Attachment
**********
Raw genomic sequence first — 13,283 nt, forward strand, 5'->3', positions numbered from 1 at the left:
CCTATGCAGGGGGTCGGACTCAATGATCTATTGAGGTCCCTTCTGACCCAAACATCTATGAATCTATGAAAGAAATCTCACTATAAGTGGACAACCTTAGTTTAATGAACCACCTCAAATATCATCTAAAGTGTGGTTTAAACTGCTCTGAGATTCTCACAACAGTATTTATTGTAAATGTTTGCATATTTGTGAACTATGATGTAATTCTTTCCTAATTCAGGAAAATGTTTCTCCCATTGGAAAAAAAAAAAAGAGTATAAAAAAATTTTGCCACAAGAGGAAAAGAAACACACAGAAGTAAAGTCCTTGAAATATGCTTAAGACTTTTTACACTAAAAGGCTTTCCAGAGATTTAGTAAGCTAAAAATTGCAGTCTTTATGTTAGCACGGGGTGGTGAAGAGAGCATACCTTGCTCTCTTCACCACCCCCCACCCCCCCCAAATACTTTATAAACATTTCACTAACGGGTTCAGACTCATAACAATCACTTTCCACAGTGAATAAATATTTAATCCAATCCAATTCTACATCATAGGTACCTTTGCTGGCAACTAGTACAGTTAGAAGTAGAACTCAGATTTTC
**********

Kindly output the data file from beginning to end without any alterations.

Raw genomic sequence first — 13,283 nt, forward strand, 5'->3', positions numbered from 1 at the left:
CCTATGCAGGGGGTCGGACTCAATGATCTATTGAGGTCCCTTCTGACCCAAACATCTATGAATCTATGAAAGAAATCTCACTATAAGTGGACAACCTTAGTTTAATGAACCACCTCAAATATCATCTAAAGTGTGGTTTAAACTGCTCTGAGATTCTCACAACAGTATTTATTGTAAATGTTTGCATATTTGTGAACTATGATGTAATTCTTTCCTAATTCAGGAAAATGTTTCTCCCATTGGAAAAAAAAAAAAGAGTATAAAAAAATTTTGCCACAAGAGGAAAAGAAACACACAGAAGTAAAGTCCTTGAAATATGCTTAAGACTTTTTACACTAAAAGGCTTTCCAGAGATTTAGTAAGCTAAAAATTGCAGTCTTTATGTTAGCACGGGGTGGTGAAGAGAGCATACCTTGCTCTCTTCACCACCCCCCACCCCCCCCAAATACTTTATAAACATTTCACTAACGGGTTCAGACTCATAACAATCACTTTCCACAGTGAATAAATATTTAATCCAATCCAATTCTACATCATAGGTACCTTTGCTGGCAACTAGTACAGTTAGAAGTAGAACTCAGATTTTC